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BREXIT: CJEU opinion on EU-Singapore trade deal may show promise for Brexit, says expert

A proposed free trade deal between the European Union and Singapore cannot be concluded without approval from all member states, the Court of Justice of the European Union has said.17 May 2017

In a legal opinion on the issue, the CJEU, Europe's highest court, said that two provisions of the agreement do not fall within the exclusive competence of the EU. The agreement therefore cannot be concluded without the participation of member states, it said.

While it will slow the Singapore / EU deal, the opinion is promising in terms of the UK's future negotiations on a trade deal with the EU because it only identifies two problem provisions, said EU expert Guy Lougher of Pinsent Masons, the law firm behind

"The court’s decision is potentially helpful for the prospects of a UK / EU trade deal, given that a limited number of subjects were held to require approval from all member states. If the judgment had gone the other way, and ruled that all of the content of the Singapore trade deal needed member state approval, that could have been a significant obstacle to concluding and getting ratified a UK / EU deal."

The proposed Singapore / EU deal contains provisions that go beyond those in a standard trade agreement, the CJEU said. As well as covering the reduction of customs duties and non-tariff barriers, the proposal includes provisions on intellectual property protection, investment, public procurement, competition, and sustainable development.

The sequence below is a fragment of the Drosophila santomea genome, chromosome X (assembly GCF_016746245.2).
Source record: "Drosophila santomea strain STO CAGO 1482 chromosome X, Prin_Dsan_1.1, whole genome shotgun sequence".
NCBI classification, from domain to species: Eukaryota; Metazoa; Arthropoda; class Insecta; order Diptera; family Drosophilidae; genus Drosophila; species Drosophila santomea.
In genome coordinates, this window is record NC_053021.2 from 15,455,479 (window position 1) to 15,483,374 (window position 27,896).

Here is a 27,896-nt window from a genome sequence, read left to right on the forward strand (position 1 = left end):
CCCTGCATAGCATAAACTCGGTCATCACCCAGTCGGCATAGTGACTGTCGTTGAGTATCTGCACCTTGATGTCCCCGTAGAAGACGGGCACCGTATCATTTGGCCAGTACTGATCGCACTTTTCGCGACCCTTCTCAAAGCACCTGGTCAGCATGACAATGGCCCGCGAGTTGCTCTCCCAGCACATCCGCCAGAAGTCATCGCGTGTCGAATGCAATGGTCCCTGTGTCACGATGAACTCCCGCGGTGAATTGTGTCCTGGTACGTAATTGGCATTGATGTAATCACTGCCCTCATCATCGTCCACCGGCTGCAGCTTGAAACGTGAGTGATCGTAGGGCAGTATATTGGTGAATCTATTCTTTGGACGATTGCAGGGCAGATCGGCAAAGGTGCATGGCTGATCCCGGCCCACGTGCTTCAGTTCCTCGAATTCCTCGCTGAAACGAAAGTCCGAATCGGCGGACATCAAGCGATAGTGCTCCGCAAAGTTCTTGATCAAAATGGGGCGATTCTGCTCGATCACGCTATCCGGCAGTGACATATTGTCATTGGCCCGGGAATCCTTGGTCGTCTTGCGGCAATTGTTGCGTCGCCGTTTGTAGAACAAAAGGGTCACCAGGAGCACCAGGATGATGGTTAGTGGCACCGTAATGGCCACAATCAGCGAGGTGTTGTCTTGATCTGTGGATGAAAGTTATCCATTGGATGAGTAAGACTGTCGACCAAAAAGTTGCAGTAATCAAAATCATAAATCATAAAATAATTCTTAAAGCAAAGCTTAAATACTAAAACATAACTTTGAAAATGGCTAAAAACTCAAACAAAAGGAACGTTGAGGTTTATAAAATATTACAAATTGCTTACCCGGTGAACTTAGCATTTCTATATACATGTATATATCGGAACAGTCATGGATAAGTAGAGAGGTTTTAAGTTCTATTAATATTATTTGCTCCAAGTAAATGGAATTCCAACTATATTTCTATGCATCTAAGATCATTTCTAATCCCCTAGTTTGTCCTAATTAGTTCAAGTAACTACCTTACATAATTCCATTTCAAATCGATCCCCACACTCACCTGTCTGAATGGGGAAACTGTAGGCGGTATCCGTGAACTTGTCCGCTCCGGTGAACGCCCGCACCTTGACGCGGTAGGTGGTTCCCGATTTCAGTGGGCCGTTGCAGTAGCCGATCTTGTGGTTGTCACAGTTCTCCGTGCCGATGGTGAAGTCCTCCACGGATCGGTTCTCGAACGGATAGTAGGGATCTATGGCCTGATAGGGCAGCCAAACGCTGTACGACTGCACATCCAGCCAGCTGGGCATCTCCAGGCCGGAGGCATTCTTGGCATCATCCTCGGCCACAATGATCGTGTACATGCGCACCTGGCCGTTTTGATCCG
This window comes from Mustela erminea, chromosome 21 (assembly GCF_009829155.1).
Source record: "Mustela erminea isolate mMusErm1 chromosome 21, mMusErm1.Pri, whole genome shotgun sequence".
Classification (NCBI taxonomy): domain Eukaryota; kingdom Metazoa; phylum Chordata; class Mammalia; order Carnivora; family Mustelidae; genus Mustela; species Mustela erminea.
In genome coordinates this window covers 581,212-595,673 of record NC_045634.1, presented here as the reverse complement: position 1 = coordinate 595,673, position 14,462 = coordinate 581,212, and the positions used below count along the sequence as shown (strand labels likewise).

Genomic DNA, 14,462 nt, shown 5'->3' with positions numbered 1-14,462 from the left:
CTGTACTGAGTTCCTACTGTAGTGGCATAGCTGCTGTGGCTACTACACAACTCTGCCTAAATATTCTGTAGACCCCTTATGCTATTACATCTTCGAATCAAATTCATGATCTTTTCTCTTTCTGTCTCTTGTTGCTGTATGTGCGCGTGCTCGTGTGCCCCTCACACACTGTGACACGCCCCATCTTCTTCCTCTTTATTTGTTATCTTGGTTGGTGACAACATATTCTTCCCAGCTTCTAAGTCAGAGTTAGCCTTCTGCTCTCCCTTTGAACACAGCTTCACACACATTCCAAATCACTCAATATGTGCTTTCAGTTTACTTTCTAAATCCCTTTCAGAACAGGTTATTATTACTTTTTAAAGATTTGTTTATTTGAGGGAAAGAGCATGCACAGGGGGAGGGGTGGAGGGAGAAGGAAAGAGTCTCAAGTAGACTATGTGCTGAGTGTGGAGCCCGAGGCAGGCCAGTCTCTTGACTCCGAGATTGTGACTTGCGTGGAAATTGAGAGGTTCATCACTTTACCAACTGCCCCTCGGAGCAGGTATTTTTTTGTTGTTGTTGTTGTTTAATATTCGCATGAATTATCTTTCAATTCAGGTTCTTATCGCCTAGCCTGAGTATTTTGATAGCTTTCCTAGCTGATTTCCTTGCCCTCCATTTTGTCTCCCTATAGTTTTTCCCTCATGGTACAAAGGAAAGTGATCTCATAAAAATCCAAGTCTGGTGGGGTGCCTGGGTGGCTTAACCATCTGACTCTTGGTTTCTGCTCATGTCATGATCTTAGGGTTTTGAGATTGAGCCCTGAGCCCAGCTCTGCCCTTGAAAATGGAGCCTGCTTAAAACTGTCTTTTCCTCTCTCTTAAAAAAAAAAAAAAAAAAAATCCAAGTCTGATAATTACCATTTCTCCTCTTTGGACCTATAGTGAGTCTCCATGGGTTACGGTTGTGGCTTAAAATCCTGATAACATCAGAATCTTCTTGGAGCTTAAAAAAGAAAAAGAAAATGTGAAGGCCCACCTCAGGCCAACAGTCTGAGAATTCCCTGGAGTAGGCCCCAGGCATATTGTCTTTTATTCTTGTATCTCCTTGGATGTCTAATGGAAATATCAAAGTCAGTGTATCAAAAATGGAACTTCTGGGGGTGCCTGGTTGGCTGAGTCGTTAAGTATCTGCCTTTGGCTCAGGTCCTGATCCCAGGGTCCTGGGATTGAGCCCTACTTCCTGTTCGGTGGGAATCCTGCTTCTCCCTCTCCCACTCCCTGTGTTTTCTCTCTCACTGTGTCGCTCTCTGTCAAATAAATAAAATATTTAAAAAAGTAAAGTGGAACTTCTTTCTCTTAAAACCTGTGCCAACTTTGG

The Commission and Parliament contend that the EU has the competence needed to sign and conclude the deal, while the Council and member states argued that some parts of the agreement fall within a competence shared between the EU and member states, and some within the exclusive competence of the member states.

In response to a European Commission request for an opinion, the CJEU said that the EU lacks exclusive competence in two aspects of the agreement: the field of non-direct foreign investment, where 'portfolio' investments are made without any intention of influencing the management or control of an undertaking, and the regime governing dispute settlement between investors and member states.

Both aspects of the agreement fall within a competence shared between the EU and its member states and require the states' consent, the CJEU said.